PART TWO

    Love for others rooted in the love of God, in addition to being the duty of each individual faithful, is also the duty of the entire ecclesial community, which in its charitable activities must reflect Trinitarian love. An awareness of this duty has been of fundamental importance in the Church ever since her beginnings; and very soon the need became clear for a certain degree of organization as a basis for a more effective realization of those activities.

    Thus, within the fundamental structure of the Church, the "deaconry" emerged as a service of love towards others, a love exercised collectively and in an ordered fashion: a concrete service, but at the same time a spiritual one. With the progressive growth of the Church, the practice of charity was confirmed as being one of her essential aspects. The Church's intimate nature is thus expressed in a triple duty: announcing the Word of God ["kerygma-martyria"], celebrating the Sacraments ["leiturgia"], and the service of charity ["diakonia"]. These duties are inherent to one another and cannot be separated.

    Beginning in the nineteenth century, a fundamental objection was raised against the Church's charitable activity. Such activity, it was said, runs counter to justice and ends up by preserving the status quo. By carrying out individual acts of charity, the reasoning went, the Church favors the preservation of the existing unjust system, making it in some way bearable and thus hindering rebellion and potential transformation to a better world.

    In this way, Marxism sought to indicate in world revolution, and in the preparations for such revolution, a panacea for social ills; a dream that has since been shattered. Pontifical Magisterium - beginning with Leo XIII's Encyclical "Rerum novarum" (1891), and later with John Paul II's three social Encyclicals: "Laborem exercens" (1981), "Sollicitudo rei socialis" (1987), and "Centesimus annus" (1991) - has considered the social question with growing attention and, in facing ever new problems, has developed a highly complex social doctrine, proposing guidelines that are valid well beyond the confines of the Church.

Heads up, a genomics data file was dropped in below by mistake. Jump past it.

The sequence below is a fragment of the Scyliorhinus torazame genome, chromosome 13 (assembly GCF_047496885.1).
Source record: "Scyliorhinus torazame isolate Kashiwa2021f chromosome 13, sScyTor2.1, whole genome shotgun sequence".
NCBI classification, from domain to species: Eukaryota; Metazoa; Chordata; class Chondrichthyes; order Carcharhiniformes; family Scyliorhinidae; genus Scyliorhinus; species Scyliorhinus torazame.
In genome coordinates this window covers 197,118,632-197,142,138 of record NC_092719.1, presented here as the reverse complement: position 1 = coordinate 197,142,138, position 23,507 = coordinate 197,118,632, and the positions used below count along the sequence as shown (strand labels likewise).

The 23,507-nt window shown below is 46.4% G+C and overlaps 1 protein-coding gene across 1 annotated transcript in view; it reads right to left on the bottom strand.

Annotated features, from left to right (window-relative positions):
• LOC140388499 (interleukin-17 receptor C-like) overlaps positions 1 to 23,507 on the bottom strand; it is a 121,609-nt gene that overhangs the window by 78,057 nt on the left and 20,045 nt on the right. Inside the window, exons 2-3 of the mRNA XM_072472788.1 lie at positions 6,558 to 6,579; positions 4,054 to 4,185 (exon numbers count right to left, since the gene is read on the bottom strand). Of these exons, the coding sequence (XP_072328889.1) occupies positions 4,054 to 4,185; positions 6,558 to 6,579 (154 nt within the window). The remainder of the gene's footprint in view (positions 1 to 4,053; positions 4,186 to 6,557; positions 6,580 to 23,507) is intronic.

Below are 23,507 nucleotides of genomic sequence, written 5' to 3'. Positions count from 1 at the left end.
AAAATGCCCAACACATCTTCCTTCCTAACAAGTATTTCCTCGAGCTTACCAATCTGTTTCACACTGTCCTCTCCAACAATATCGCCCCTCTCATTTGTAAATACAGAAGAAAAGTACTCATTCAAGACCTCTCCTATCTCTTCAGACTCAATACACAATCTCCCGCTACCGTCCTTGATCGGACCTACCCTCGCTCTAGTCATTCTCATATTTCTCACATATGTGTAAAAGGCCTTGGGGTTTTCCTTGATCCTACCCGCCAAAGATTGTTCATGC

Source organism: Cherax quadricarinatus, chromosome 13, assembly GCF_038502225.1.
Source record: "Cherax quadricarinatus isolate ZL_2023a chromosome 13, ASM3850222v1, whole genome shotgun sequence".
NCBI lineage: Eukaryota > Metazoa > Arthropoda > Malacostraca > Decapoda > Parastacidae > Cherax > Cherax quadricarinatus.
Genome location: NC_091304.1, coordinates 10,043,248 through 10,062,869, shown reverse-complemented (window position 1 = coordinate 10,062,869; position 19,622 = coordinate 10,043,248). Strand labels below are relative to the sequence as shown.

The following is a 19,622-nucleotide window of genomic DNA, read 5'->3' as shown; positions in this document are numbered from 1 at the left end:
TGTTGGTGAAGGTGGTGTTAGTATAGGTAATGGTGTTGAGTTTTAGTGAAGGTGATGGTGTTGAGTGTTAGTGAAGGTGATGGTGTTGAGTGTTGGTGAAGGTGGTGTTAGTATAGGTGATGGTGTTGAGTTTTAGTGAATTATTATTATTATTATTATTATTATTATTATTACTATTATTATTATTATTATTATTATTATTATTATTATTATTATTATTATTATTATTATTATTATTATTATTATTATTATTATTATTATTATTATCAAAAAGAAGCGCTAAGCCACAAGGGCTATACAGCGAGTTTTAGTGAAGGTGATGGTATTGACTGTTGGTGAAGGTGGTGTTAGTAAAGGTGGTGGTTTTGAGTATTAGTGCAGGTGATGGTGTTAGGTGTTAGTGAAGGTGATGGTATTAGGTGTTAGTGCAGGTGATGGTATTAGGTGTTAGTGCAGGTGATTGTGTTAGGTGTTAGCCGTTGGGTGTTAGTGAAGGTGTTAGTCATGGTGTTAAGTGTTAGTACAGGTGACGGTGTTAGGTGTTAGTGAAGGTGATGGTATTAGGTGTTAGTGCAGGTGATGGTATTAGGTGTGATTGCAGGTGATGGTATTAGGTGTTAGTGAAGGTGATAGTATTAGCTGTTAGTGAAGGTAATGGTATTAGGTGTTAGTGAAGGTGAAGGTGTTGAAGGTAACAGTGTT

The creation of a just order in society and the State is the primary duty of politics, and therefore cannot be the immediate task of the Church. Catholic social doctrine does not want to give the Church power over the State, but simply to purify and illuminate reason, offering its own contribution to the formation of consciences so that the true requirements of justice may be perceived, recognized and put into effect. Nonetheless, there is no State legislation, however just it may be, that can make the service of love superfluous. The State that wishes to provide for everything becomes a bureaucratic machine, incapable of ensuring that essential contribution of which suffering man - all mankind - has need: loving personal dedication. Whoever wants to dispose of love, seeks to dispose of man.

    In our own time, one positive collateral effect of globalization appears in the fact that concern for others, overcoming the confines of national communities, tends to broaden the horizons of the whole world. Structures of State and humanitarian associations both support, in various ways, the solidarity expressed by civil society; thus, many charitable and philanthropic organizations have come into being. In the Catholic Church too, as in other ecclesial communities, new forms of charitable activity have arisen. It is to be hoped that fruitful collaboration may be established between these various elements. Of course, it is important that the Church's charitable work does not lose its own identity, lost against the background of widespread organized charity of which it is simply another alternative. Rather it must maintain all the splendor of the essence of Christian and ecclesial charity. Therefore:

    Christian charitable activity, apart from its professional competence, must be based on the experience of a personal encounter with Christ, Whose love touched believers' hearts, generating within them love for others.